Lwow 6

 

The audience seemed remarkable unengaged, talking continuously and reserved when applause was required from them. Actually, no. They were just mean. Only once the curtain had fallen on the Finale and the end had arrived did the audience get into its stride. A standing ovation, unanimous save for my, by now, Chinese friend, the young couple who had already left to catch their bus home and me.

 

The lesser singers were rewarded with a tulip. The grander with three tulips. The principals with small bunches of chrysanthemums. The tenor got two, one from the nice administrative lady who had spared me the box. The soprano got two plus single tulips from a number of well wishers who found their way onto stage to give them personally. So much better than the slaughter of flowers that every performance at the Polish National Opera seems to require.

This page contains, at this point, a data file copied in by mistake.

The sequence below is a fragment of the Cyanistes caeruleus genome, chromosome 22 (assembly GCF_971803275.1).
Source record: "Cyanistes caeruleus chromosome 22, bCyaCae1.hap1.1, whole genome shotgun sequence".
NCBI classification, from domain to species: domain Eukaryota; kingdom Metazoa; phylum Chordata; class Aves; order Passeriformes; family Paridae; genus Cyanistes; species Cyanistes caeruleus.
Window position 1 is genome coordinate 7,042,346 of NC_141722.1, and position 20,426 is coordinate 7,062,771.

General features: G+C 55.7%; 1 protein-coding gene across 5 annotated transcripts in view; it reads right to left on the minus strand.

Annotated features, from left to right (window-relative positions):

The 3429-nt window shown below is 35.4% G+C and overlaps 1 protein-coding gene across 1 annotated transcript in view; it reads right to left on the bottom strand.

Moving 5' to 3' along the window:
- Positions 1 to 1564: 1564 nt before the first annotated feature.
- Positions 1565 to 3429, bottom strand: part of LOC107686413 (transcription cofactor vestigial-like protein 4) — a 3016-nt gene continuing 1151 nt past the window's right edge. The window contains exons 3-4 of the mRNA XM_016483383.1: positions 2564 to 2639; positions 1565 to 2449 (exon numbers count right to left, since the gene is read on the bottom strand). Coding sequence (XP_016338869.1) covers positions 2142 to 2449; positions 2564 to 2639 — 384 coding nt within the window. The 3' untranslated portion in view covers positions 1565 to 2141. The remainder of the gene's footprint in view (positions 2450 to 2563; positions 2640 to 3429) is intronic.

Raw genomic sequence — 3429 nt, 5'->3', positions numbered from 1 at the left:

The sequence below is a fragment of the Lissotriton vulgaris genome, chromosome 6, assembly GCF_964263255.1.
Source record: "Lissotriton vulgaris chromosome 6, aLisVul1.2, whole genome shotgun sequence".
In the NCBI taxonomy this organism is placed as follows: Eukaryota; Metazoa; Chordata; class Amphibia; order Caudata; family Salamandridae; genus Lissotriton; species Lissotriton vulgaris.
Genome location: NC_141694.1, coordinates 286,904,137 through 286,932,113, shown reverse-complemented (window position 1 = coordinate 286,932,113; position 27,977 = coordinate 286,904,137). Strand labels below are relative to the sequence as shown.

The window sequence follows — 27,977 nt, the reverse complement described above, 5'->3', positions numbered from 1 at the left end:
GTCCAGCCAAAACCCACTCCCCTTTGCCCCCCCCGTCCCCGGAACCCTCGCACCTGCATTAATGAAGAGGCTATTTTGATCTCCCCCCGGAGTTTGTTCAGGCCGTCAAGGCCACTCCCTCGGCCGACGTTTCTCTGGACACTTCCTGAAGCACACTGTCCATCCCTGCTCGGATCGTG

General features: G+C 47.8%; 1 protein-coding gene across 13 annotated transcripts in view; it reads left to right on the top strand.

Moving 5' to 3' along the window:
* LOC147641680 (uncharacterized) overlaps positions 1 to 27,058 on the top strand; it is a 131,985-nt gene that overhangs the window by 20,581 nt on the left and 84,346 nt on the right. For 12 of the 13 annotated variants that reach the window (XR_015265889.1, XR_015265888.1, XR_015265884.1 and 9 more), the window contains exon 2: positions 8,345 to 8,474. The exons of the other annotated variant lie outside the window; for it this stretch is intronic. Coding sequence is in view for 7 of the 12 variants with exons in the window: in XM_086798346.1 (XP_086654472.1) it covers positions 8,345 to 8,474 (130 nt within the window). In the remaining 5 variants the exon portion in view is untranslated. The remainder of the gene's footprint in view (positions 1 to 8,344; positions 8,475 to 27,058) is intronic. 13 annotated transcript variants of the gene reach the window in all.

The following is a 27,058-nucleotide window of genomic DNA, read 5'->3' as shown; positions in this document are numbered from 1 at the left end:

The performance was competent; the simple story telling never compromised. How much I prefer this approach to those of people like Mariusz Trelinski who go to enormous lengths to show how clever they are but always, always at the expense of the storytelling, therefore, the composer. They simply bewilder and mislead the audience.

 

Lwow is a splendid city, its people smile and still retain a sensitivity and consideration for other people that has almost disappeared in Poland if, indeed, it ever existed. The restaurants are not great but there is a wide range of home grown wines that deserve attention.

If you hanker after the lost world of late Communism, then Lwow is for you. If your soul simply needs recharging with beauty on every street corner, or almost every street corner, then don’t delay. Book a trip to Lwow! You won’t regret it.

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